But if Trump outdoes Obama in his mastery of social media to control the public agenda, he lacks his predecessor’s sense of an important fact about the new media. To borrow terms from the pioneering theorist Marshall McLuhan, communication tools in the smartphone age are “cool” rather than “hot.” New media aren’t intended to grab and hold our entire attention, as the ratings-obsessed Trump wishes to do. Winning candidates of the future are unlikely to be so needy, so obvious, so nakedly relentless in their efforts to command our national bandwidth. They will be, in a word, cooler.
Few public figures have mastered cool like Musk, who describes himself as “half Democrat, half Republican” — exactly what a future president should say. “I’m somewhere in the middle,” he explains.
With more than 21 million Twitter followers, Musk has sufficient reach to shape and control his public image much as Trump shapes his own. But Musk’s message, his brand, is all about hope and the future, while Trump appeals to fear and the past. Trump wants walls and tariffs — policy detritus of previous ages. Musk promotes sleek electric cars, solar-powered cities, superfast mass transit and grand fantasies of human settlements on Mars.
.. Optimism has always been the better long-range bet in America, a fact measurable in the relative fortunes of Musk and Trump, perhaps.
.. Both men are ballyhoo artists of the highest degree. They understand that if you want to move a huge crowd, you need to paint a big picture. Anyone who has followed Trump over the past 40 years knows that his projects, from luxury condos to bottled water, are never less than the Biggest, Best and Beautiful-est.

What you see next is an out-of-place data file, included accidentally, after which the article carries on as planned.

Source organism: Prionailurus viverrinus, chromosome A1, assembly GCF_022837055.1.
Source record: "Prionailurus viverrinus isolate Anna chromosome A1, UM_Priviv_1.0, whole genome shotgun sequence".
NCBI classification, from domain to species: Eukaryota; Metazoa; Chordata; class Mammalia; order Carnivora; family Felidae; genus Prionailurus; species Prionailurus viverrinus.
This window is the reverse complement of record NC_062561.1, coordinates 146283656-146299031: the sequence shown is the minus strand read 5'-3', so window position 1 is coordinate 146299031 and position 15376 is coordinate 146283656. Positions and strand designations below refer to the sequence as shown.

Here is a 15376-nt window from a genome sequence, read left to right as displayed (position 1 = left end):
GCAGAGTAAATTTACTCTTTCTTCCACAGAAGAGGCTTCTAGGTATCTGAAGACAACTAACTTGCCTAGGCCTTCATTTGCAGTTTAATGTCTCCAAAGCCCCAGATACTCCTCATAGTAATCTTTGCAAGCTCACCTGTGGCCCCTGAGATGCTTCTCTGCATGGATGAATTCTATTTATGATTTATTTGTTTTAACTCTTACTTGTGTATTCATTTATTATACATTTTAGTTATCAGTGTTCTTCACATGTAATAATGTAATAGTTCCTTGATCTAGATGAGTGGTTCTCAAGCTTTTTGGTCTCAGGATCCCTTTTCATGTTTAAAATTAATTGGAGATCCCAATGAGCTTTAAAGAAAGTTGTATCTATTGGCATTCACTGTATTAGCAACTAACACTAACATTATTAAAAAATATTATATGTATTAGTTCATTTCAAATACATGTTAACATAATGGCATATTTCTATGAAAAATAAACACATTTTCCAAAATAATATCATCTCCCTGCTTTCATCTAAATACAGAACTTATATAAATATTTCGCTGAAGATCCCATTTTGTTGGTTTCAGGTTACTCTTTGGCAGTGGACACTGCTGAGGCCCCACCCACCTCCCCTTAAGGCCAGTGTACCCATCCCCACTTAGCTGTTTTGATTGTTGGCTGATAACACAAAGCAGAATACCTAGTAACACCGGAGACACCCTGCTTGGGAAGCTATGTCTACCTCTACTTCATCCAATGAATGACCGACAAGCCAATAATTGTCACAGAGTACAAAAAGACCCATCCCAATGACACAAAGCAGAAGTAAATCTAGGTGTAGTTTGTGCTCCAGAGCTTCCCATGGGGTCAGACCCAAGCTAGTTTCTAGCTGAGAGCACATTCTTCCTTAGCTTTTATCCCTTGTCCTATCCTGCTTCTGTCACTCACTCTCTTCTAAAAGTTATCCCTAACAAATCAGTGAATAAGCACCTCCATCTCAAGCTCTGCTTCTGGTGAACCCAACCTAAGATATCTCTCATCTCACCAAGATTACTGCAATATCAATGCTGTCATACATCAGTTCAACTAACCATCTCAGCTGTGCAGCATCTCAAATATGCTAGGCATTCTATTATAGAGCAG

As the theorist Walter J Ong pointed out in Orality and Literacy: Technologizing the Word (1982), it is difficult, perhaps even impossible, now to imagine how differently language would have been experienced in a culture of ‘primary orality’. There would be nowhere to ‘look up a word’, no authoritative source telling us the shape the word ‘actually’ takes.
.. In the absence of fixed, textual anchors for words, there would be a sharp sense that language is charged with power, almost magic: the idea that words, when spoken, can bring about new states of affairs in the world. They do not so much describe, as invoke.
.. Writing rapidly turned customs into laws, agreements into contracts, genealogical lore into history. In each case, what had once been fundamentally temporal and singular was transformed into something eternal (as in, ‘outside of time’) and general.
.. The freezing in text of dialectical reasoning, with a heavy admixture (however impure or problematic) of poetry, aphorism and myth, became the model for what, in the European tradition, was thought of as ‘philosophy’ for the next few millennia.
.. Within academic philosophy today, there is significant concern arising from how to make philosophy more ‘inclusive’ ..
.. As it happens, there are few members of primary oral cultures left in the world. And yet from a historical perspective the great bulk of human experience resides with them.